Homeschool: 2 Months In

Hello Out There! 

We’ve been super focused on settling into our homeschool routine since the New Year and it’s hard to believe we’ve been at it for two months already! Time really does fly. 

Both Little Bear and I have learned A LOT in the last 8 weeks and I want to share some of the helpful tips and wisdoms that have helped me on this journey. 

Routine + Time Management 
Our school schedule has done wonders for my personal time management skills. I struggle with routines but our school schedule helps simplify our day and helps me be more aware of how I spend my time. Working from home can make it hard to keep my boundaries clear and some days I feel like I’ve been too focused on work. But blocking out time for school every day ensures that Little Bear and I get enough one on one time, even if in my head, it doesn’t seem like it. This really helps alleviate the mom guilt I now so many of us struggle with. 

a look at our weekly activity planner. it gets messy, but it keeps our days running smoothly.

Planning
Planning is going to become key if you want to homeschool your child. Your life will become a cluster fuck if you try to homeschool without doing sufficient planning first. I plan my curriculum on a monthly basis, then on Sundays I review my plans for the week, gather materials and prep as much as I can. Nightly, before bed, I check out the schedule for the next day and complete any last minute preparations. That way when the morning comes I’m ready to go, no hesitation. Even with advance prepping, sometimes things go awry. It’s important to plan your day so it runs smoothly but it’s more important to be flexible to your child’s needs.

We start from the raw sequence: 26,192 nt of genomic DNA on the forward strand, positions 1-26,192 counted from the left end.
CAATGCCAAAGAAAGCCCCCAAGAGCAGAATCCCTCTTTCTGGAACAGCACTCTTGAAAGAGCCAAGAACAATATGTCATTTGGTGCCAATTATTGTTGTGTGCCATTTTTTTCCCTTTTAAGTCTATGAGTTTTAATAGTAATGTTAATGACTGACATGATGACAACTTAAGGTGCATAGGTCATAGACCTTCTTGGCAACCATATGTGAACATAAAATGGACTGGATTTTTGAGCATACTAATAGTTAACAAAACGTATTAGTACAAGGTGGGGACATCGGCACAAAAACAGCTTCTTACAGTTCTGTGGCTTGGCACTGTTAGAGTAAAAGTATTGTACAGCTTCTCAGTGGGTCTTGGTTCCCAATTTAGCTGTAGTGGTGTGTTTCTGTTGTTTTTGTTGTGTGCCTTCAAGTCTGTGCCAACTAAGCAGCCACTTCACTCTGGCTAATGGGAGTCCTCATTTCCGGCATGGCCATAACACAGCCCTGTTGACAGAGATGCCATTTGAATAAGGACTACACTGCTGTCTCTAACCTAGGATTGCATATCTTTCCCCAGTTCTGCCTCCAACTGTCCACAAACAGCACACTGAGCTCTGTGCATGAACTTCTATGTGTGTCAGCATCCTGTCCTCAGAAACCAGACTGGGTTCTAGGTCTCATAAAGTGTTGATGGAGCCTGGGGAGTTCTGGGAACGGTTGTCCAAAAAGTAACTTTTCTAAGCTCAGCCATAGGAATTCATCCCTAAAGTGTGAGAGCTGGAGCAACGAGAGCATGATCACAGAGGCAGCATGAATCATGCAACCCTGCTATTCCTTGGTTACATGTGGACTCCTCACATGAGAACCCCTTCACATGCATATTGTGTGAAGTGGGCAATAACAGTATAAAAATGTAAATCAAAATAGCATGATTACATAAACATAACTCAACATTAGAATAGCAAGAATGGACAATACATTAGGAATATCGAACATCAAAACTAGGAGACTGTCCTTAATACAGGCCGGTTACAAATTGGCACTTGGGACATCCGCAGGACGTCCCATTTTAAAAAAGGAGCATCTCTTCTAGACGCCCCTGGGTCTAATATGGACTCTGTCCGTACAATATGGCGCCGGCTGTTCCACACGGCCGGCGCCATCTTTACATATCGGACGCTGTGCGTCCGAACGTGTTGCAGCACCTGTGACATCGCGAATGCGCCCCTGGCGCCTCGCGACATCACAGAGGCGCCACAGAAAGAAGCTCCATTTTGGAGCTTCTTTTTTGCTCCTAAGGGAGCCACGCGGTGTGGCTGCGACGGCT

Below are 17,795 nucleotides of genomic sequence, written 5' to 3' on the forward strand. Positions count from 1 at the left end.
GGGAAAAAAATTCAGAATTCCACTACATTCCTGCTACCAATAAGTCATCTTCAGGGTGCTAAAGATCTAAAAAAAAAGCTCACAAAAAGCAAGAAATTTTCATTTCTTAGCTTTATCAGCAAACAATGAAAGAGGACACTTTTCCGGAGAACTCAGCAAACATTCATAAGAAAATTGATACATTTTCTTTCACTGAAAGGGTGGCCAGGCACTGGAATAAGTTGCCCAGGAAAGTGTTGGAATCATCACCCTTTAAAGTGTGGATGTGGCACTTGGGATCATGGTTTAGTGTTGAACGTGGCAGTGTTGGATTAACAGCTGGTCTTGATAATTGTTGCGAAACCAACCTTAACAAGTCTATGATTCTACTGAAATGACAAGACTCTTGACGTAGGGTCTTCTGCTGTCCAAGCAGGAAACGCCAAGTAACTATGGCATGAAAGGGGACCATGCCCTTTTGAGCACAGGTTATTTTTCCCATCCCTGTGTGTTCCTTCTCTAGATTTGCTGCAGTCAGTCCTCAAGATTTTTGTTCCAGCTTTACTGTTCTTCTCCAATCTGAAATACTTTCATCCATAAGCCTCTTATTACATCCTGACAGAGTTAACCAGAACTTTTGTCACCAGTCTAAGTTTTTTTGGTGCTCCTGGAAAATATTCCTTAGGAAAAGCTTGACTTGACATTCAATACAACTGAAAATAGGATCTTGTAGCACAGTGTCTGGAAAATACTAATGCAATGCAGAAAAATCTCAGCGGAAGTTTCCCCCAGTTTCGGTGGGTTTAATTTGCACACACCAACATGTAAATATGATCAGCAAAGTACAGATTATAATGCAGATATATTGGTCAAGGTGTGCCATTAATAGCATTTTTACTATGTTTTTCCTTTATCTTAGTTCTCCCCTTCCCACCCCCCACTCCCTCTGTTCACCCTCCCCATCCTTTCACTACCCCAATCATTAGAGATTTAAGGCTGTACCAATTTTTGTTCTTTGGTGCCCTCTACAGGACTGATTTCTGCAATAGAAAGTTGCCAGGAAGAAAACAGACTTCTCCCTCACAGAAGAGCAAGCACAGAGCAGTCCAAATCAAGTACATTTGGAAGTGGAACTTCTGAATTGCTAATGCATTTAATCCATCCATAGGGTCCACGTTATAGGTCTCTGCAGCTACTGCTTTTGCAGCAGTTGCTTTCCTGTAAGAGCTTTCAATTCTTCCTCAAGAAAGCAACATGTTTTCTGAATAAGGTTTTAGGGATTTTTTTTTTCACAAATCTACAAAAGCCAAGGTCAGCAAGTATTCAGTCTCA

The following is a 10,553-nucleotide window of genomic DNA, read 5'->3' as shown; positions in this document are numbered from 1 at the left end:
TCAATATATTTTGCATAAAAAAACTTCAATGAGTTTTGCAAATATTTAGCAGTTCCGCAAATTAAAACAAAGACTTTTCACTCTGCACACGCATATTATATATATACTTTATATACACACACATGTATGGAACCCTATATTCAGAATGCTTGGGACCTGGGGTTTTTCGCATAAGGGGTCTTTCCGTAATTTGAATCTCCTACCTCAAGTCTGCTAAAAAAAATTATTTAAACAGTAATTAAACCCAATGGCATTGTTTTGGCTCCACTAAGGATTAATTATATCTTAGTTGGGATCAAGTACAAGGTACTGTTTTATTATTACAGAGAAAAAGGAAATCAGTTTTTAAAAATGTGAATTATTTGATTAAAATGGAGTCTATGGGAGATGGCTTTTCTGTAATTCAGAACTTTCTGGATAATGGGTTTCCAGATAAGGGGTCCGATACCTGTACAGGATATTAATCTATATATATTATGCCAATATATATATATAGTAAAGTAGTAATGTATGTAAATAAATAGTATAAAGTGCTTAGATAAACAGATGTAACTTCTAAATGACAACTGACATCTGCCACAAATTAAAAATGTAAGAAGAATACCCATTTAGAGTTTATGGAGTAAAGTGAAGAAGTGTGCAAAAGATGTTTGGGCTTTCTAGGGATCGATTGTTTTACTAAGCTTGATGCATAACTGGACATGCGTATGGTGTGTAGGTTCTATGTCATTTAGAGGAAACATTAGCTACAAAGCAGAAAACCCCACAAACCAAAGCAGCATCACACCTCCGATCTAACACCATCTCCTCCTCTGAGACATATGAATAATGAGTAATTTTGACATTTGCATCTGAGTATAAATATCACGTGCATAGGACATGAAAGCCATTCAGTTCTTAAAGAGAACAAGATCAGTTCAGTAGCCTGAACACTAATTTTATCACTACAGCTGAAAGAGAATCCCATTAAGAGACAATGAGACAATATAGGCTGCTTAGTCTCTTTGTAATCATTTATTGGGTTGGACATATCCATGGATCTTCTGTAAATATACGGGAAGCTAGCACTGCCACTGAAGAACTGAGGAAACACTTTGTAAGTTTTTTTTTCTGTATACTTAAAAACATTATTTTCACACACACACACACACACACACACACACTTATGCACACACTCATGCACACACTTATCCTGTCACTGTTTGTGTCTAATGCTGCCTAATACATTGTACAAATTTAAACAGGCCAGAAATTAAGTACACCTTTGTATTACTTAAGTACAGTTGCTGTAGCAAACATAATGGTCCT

Letting Your Child Lead
As adults, when we make a plan, we try our best to stick to it, thats the point, right? Well for kids thats not really the case. They don’t need a plan, and sometimes sticking to your plan rigidly can make life unnecessarily hard for your little one. I’ve found that with our homeschool activities, it’s best for me to follow Litle Bear’s lead on how we engage with the activities. Say I bring out paint and paper, but my little one would rather paint on his skin than on the paper. The goal of the painting activity is not to make something beautiful that you frame and keep forever. Would that be nice, sure, but the point of this activity is to 1. Expose your child to different experiences, 2. To encourage hand eye coordination and motor skill development through using a paint brush and 3. To allow your child the opportunity to be curious, explore and understand at their own pace. If you’re hyper focused on getting your child to paint a line on their paper, you could both miss out on all the other opportunities for learning that activity offers.

this was supposed to be an ocean themed sensory bin but when I asked my sister to supervise so I could jump on a work call, I came back to Little Bear fully inside the sensory bin, soaking wet, but having the best time with his tools and toys.

Getting help + Not Losing Your Head